I am back at university now and although things are becoming increasingly intense as my third year progresses, I am handling it well.

As ever, I am eternally grateful for the Trust Fund's donations and support to me over the years. 

My third year at university began on a bit of a bad note. In addition to the obvious step-up in the difficulty of the assessments, my Mum was very poorly throughout, meaning I missed a great portion of lectures and seminars. Regardless, I made it through the year still having done well (a first in my degree overall) and my Mum’s health is manageable now. I also made the decision this year to apply for funding to the North West Doctoral Training Centre as a 1+3 student. This means that I would obtain a funding studentship which would cover my tuition fees for conducting an MA and then subsequent PhD at my university, as well as providing me with a maintenance grant. Fortunately, and with much, much support from my fantastic tutors, I was awarded the studentship! I couldn’t be more pleased and am looking forward to developing my methodological skills during my extended time in education.

John Moran definitely played a part in my obtaining this funding. Often, the books I needed to further my thinking for my funding proposal were not available in the library (as the topic I will be researching is a relatively ‘new’ one) and so I had to purchase many using my own money (or rather, the money donated to me by the John Moran trust!). Without such invaluable resources, the proposal would not have been what it was, so I can’t thank the trust enough in that respect. Furthermore, the trust’s money has helped me attend various conferences and public lectures in different parts of Britain that have both aided my third year studies and have further prepared me for study at post-graduate level. Finally, the trust’s money has – as usual – helped me with living costs, allowing me to reside in an environment where I would be able to focus and study without interruptions.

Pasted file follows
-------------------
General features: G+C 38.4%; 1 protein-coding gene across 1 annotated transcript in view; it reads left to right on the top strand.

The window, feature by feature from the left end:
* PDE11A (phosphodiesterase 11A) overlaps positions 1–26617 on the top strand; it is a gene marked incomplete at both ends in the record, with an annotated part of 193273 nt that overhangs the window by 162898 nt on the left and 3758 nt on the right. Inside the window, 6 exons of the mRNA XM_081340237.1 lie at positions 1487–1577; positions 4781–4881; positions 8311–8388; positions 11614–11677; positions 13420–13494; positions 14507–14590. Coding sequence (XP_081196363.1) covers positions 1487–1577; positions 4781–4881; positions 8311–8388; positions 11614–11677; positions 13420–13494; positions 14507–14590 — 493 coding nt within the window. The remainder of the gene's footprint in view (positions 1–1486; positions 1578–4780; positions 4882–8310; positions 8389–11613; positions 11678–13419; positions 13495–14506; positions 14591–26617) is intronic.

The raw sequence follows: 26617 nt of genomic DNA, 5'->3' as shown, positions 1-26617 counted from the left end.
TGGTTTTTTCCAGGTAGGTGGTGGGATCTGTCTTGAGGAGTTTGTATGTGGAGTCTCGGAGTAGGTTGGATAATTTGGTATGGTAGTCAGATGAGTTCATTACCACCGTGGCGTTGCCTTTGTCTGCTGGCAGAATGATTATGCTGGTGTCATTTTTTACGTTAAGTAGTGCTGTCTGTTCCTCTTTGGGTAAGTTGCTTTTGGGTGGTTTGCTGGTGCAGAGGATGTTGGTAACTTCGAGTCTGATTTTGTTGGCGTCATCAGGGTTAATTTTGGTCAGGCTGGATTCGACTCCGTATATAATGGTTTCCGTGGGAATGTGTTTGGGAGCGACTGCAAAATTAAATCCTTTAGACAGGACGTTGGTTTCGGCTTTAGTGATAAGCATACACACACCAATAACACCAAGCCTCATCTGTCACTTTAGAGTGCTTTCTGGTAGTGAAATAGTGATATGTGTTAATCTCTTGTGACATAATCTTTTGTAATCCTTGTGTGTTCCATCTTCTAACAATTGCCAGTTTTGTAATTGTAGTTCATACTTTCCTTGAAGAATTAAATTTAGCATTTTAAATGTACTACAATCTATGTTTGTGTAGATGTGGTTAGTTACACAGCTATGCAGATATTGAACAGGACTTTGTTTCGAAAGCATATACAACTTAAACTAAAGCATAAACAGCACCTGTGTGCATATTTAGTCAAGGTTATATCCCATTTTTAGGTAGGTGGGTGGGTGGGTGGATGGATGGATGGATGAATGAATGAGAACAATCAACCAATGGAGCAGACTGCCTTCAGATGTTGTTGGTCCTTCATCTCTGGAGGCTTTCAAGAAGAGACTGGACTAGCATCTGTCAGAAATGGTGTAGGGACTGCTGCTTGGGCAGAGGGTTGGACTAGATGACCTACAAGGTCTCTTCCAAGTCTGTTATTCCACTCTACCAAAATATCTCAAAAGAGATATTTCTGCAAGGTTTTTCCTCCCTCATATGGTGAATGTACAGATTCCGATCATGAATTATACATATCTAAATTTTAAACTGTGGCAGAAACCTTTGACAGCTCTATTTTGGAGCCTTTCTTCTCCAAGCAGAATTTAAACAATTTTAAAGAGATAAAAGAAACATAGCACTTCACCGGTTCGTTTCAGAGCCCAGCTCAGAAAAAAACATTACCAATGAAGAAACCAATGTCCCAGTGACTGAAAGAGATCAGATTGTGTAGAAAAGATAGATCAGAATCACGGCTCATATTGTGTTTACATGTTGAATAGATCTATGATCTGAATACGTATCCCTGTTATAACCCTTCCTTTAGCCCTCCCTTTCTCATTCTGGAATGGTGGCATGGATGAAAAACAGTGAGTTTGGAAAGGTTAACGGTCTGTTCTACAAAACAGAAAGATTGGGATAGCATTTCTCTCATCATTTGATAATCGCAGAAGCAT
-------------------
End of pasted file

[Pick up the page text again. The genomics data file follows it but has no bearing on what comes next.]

I cannot thank the trust enough for their help over the past few years and I would really encourage anyone who thinks finances may be a barrier to university to apply.